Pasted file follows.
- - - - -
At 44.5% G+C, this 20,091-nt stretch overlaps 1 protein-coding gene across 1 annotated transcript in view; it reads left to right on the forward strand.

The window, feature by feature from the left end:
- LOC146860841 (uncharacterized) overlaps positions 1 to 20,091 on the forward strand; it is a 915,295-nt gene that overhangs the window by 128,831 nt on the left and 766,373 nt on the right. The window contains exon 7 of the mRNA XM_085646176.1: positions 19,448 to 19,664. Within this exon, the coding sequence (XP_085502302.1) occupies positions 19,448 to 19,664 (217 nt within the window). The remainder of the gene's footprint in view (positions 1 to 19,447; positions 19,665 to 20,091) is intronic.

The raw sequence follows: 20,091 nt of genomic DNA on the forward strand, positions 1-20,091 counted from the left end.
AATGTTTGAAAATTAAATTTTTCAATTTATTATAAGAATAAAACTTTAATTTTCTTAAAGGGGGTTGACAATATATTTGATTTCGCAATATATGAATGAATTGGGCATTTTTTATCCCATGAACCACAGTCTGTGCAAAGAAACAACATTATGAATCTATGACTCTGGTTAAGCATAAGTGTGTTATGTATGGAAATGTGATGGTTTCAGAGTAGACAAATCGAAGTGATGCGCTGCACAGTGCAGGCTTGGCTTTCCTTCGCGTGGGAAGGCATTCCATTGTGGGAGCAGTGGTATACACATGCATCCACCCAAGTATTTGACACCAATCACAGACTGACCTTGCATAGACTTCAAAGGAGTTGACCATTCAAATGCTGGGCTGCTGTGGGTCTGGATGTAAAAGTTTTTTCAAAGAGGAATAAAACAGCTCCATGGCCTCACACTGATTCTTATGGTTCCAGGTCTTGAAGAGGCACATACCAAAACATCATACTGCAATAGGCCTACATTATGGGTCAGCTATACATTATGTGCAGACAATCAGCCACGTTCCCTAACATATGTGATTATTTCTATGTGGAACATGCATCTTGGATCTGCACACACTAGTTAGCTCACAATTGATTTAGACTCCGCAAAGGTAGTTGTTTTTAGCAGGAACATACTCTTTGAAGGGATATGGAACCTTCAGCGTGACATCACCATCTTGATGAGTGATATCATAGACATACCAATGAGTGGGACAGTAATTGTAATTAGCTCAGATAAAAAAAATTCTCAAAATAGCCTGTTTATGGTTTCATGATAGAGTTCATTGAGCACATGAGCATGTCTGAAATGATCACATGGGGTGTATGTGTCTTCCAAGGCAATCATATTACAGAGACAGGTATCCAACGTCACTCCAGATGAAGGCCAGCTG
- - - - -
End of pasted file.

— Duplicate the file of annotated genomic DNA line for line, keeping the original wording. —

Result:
At 44.5% G+C, this 20,091-nt stretch overlaps 1 protein-coding gene across 1 annotated transcript in view; it reads left to right on the forward strand.

The window, feature by feature from the left end:
- LOC146860841 (uncharacterized) overlaps positions 1 to 20,091 on the forward strand; it is a 915,295-nt gene that overhangs the window by 128,831 nt on the left and 766,373 nt on the right. The window contains exon 7 of the mRNA XM_085646176.1: positions 19,448 to 19,664. Within this exon, the coding sequence (XP_085502302.1) occupies positions 19,448 to 19,664 (217 nt within the window). The remainder of the gene's footprint in view (positions 1 to 19,447; positions 19,665 to 20,091) is intronic.

The raw sequence follows: 20,091 nt of genomic DNA on the forward strand, positions 1-20,091 counted from the left end.
AATGTTTGAAAATTAAATTTTTCAATTTATTATAAGAATAAAACTTTAATTTTCTTAAAGGGGGTTGACAATATATTTGATTTCGCAATATATGAATGAATTGGGCATTTTTTATCCCATGAACCACAGTCTGTGCAAAGAAACAACATTATGAATCTATGACTCTGGTTAAGCATAAGTGTGTTATGTATGGAAATGTGATGGTTTCAGAGTAGACAAATCGAAGTGATGCGCTGCACAGTGCAGGCTTGGCTTTCCTTCGCGTGGGAAGGCATTCCATTGTGGGAGCAGTGGTATACACATGCATCCACCCAAGTATTTGACACCAATCACAGACTGACCTTGCATAGACTTCAAAGGAGTTGACCATTCAAATGCTGGGCTGCTGTGGGTCTGGATGTAAAAGTTTTTTCAAAGAGGAATAAAACAGCTCCATGGCCTCACACTGATTCTTATGGTTCCAGGTCTTGAAGAGGCACATACCAAAACATCATACTGCAATAGGCCTACATTATGGGTCAGCTATACATTATGTGCAGACAATCAGCCACGTTCCCTAACATATGTGATTATTTCTATGTGGAACATGCATCTTGGATCTGCACACACTAGTTAGCTCACAATTGATTTAGACTCCGCAAAGGTAGTTGTTTTTAGCAGGAACATACTCTTTGAAGGGATATGGAACCTTCAGCGTGACATCACCATCTTGATGAGTGATATCATAGACATACCAATGAGTGGGACAGTAATTGTAATTAGCTCAGATAAAAAAAATTCTCAAAATAGCCTGTTTATGGTTTCATGATAGAGTTCATTGAGCACATGAGCATGTCTGAAATGATCACATGGGGTGTATGTGTCTTCCAAGGCAATCATATTACAGAGACAGGTATCCAACGTCACTCCAGATGAAGGCCAGCTG